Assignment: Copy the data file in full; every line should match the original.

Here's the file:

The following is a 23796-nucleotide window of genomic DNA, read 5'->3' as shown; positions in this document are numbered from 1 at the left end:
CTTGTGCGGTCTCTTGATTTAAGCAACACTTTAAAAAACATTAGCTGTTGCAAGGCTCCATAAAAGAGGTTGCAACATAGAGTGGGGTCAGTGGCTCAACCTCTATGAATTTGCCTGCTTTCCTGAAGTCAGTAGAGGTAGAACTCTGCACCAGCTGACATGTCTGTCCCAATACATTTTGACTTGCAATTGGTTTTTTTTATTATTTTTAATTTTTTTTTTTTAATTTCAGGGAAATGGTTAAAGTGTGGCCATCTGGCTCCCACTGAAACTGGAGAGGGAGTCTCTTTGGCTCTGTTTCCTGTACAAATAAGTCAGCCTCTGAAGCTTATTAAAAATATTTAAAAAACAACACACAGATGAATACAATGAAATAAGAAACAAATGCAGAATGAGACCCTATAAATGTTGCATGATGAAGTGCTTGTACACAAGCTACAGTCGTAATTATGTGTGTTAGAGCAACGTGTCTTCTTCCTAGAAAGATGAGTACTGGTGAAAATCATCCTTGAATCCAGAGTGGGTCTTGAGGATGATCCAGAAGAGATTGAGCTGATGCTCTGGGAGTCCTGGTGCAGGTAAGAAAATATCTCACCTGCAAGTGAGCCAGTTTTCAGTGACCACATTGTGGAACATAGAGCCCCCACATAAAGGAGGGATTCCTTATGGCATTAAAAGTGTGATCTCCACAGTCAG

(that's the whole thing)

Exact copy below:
The following is a 23796-nucleotide window of genomic DNA, read 5'->3' as shown; positions in this document are numbered from 1 at the left end:
CTTGTGCGGTCTCTTGATTTAAGCAACACTTTAAAAAACATTAGCTGTTGCAAGGCTCCATAAAAGAGGTTGCAACATAGAGTGGGGTCAGTGGCTCAACCTCTATGAATTTGCCTGCTTTCCTGAAGTCAGTAGAGGTAGAACTCTGCACCAGCTGACATGTCTGTCCCAATACATTTTGACTTGCAATTGGTTTTTTTTATTATTTTTAATTTTTTTTTTTTAATTTCAGGGAAATGGTTAAAGTGTGGCCATCTGGCTCCCACTGAAACTGGAGAGGGAGTCTCTTTGGCTCTGTTTCCTGTACAAATAAGTCAGCCTCTGAAGCTTATTAAAAATATTTAAAAAACAACACACAGATGAATACAATGAAATAAGAAACAAATGCAGAATGAGACCCTATAAATGTTGCATGATGAAGTGCTTGTACACAAGCTACAGTCGTAATTATGTGTGTTAGAGCAACGTGTCTTCTTCCTAGAAAGATGAGTACTGGTGAAAATCATCCTTGAATCCAGAGTGGGTCTTGAGGATGATCCAGAAGAGATTGAGCTGATGCTCTGGGAGTCCTGGTGCAGGTAAGAAAATATCTCACCTGCAAGTGAGCCAGTTTTCAGTGACCACATTGTGGAACATAGAGCCCCCACATAAAGGAGGGATTCCTTATGGCATTAAAAGTGTGATCTCCACAGTCAG